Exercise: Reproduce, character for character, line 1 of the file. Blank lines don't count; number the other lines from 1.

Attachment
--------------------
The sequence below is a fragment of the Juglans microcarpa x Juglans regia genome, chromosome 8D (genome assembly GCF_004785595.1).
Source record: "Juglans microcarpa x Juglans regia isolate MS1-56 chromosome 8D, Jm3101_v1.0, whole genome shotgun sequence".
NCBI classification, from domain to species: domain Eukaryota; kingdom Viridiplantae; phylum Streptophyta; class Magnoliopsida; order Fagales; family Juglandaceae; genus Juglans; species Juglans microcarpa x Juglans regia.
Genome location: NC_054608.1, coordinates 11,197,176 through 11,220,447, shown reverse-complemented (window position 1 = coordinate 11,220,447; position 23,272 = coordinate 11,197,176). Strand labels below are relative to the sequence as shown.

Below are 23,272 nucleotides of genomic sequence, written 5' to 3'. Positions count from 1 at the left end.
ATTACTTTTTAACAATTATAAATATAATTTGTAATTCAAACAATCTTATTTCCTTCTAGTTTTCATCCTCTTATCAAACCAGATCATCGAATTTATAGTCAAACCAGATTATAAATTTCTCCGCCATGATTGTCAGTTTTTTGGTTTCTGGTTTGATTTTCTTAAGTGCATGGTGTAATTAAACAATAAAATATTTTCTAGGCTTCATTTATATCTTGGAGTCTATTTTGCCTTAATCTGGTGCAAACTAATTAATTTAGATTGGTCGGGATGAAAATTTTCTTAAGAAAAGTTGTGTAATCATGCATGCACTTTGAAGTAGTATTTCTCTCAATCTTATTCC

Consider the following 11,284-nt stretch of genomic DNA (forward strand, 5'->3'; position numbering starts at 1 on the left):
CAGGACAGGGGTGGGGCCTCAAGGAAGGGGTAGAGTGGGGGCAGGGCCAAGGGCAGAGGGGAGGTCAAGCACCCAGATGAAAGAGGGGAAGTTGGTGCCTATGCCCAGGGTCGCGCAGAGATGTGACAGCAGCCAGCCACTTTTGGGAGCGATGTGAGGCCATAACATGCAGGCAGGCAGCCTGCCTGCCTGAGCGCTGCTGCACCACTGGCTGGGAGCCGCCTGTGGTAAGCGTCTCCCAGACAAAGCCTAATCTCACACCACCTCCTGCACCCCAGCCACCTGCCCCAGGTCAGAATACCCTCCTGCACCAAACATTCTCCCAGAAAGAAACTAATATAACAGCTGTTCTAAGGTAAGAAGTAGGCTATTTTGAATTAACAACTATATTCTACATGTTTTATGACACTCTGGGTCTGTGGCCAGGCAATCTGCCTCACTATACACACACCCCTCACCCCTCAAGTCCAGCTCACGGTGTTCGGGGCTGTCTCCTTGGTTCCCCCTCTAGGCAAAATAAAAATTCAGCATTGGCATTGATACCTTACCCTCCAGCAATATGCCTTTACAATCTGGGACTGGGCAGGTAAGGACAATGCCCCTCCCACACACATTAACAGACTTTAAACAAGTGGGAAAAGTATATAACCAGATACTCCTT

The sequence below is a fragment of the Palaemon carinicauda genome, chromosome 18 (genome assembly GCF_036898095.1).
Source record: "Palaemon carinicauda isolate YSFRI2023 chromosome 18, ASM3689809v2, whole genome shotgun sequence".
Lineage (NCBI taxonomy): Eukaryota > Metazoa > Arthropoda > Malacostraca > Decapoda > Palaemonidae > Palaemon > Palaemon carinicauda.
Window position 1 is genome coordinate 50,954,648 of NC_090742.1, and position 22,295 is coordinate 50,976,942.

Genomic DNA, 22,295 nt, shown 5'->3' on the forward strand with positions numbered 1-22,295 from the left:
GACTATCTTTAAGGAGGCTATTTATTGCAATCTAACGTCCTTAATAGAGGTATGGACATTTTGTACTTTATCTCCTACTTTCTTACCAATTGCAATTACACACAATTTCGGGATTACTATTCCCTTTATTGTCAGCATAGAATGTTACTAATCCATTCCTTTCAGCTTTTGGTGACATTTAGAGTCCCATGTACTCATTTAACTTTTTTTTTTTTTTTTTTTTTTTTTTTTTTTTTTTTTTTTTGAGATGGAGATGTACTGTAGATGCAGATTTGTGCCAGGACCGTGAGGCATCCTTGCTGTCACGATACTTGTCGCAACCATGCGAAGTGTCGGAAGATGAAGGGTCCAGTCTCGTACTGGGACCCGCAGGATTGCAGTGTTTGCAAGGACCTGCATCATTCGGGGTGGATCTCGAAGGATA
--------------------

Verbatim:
The sequence below is a fragment of the Juglans microcarpa x Juglans regia genome, chromosome 8D (genome assembly GCF_004785595.1).